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Why would you want to make life more difficult? Use it unless it will hurt the image or is not allowed in settings. You paid for the development and addition of this feature to your camera, why not use it and get better images?

I have to agree with Norm and say, show me why it shouldn't be on when possible. Show me a negative that comes from using SR. I suspect that you cannot but say leave it off to be like a Canon shooter I talked to who only shot JPEG because post processing was cheating. All I could say to that was, "OK." while thinking WOW! His images could be amazing rather than very good with just a few minutes of work.
04-06-2018, 06:42 PM - 1 Like   #112
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QuoteOriginally posted by SSGGeezer Quote
Why would you want to make life more difficult? Use it unless it will hurt the image or is not allowed in settings. You paid for the development and addition of this feature to your camera, why not use it and get better images?

I have to agree with Norm and say, show me why it shouldn't be on when possible. Show me a negative that comes from using SR. I suspect that you cannot but say leave it off to be like a Canon shooter I talked to who only shot JPEG because post processing was cheating. All I could say to that was, "OK." while thinking WOW! His images could be amazing rather than very good with just a few minutes of work.
Very competent shooter showing his use of when he applies SR and when he doesn't;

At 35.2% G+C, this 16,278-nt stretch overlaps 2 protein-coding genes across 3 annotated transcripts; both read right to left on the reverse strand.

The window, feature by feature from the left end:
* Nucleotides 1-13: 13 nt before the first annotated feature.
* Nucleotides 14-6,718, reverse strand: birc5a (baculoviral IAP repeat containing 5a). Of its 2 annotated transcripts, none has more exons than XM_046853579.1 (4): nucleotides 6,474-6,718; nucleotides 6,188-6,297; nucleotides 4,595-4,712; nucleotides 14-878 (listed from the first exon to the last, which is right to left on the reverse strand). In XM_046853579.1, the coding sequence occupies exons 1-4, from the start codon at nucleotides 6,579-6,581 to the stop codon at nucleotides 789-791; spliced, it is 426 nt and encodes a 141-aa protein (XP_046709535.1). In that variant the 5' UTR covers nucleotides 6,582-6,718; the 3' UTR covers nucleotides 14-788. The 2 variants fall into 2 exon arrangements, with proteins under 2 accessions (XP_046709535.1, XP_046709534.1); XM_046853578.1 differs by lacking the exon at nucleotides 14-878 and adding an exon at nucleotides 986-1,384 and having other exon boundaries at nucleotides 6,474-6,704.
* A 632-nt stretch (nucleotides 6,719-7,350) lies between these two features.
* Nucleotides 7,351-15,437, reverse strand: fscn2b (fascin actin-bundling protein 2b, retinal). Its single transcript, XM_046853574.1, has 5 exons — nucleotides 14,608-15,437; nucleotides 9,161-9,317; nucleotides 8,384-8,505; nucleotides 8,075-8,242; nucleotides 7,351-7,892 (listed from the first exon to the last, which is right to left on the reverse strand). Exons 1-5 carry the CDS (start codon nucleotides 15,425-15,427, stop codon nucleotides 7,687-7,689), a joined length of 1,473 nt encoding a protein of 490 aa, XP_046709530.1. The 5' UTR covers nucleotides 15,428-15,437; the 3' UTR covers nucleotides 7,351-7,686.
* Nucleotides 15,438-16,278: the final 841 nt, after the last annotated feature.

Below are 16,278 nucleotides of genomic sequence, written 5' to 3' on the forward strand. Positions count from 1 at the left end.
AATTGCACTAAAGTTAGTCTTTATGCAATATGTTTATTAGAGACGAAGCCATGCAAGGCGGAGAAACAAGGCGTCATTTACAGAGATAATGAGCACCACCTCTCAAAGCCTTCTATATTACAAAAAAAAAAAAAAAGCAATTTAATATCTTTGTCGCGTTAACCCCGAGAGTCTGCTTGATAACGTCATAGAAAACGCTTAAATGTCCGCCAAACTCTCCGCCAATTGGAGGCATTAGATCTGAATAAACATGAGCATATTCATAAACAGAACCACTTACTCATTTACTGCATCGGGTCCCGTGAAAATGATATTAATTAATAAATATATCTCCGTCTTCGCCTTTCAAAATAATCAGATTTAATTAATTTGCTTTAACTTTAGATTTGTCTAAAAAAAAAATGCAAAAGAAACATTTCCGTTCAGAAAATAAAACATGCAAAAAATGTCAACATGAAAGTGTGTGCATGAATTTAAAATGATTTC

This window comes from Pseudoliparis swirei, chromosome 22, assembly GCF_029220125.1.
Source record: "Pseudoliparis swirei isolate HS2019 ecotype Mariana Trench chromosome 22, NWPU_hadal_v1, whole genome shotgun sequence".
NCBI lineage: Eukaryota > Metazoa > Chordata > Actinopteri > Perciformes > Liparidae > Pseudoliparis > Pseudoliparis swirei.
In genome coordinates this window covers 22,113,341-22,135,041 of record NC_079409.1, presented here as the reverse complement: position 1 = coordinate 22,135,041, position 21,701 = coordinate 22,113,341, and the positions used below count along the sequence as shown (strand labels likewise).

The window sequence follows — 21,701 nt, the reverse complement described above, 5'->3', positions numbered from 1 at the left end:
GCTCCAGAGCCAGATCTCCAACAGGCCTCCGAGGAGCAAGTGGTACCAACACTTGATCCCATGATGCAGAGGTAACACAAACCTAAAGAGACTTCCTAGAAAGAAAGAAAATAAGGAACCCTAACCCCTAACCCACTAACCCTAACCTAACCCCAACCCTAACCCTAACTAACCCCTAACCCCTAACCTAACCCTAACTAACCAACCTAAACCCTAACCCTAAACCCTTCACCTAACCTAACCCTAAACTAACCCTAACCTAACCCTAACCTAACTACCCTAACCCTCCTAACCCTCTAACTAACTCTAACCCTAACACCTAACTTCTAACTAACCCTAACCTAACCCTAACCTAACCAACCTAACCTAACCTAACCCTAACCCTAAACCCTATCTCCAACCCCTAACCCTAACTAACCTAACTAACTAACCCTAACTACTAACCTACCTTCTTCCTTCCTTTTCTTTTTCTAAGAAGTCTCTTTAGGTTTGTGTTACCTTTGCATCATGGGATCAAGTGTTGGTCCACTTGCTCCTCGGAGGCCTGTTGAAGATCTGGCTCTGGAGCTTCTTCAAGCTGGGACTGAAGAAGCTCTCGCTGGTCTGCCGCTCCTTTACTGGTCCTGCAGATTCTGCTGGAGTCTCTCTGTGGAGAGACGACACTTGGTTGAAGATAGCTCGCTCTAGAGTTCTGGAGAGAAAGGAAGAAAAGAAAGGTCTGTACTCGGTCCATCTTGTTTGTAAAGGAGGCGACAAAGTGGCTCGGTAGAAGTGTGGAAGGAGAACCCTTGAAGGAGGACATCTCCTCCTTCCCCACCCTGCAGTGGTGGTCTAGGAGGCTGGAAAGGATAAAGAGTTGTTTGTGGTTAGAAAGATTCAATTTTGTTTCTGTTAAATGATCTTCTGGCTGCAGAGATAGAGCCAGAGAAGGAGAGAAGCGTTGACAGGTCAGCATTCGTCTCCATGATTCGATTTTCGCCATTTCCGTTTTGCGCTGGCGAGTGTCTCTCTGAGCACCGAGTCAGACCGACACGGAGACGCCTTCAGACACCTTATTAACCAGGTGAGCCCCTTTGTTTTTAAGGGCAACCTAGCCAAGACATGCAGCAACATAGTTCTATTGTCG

A theme starts to appear, shots with possible panning and high shutter speeds and its off. Maybe ask him why. I bet it's because panning and SR and not great pals, and even tho perhaps SR is supposed to now deal with panning movements... perhaps it's not always successful. Perhaps those shutter speeds do not derive any benefit and lastly perhaps there is a grain of truth to suggest that AF is improved with SR off.
04-06-2018, 07:10 PM   #113
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QuoteOriginally posted by BruceBanner Quote
Very competent shooter showing his use of when he applies SR and when he doesn't;



A theme starts to appear, shots with possible panning and high shutter speeds and its off. Maybe ask him why. I bet it's because panning and SR and not great pals, and even tho perhaps SR is supposed to now deal with panning movements... perhaps it's not always successful. Perhaps those shutter speeds do not derive any benefit and lastly perhaps there is a grain of truth to suggest that AF is improved with SR off.
I can see that if I felt like setting up custom settings for my third wheel using less SR it would be OK but when I get out with my camera, I never know what I might end up shooting. Usually critters with BIF often but I never know so I leave it on and when I do Astro, I am using the 2 second delay so it is off then. My last BIF shot was literally as I turned on the camera to use the lens to scan, and some ducks flew by and I snapped twice and had two frames in focus but one at too slow of a shutter speed to keep. SR on and I had to pan since mallards are fast. If I think to try it, without, I may do so.

I did like the hint for shooting horse racing, I may do some of that this summer if the opportunity arises.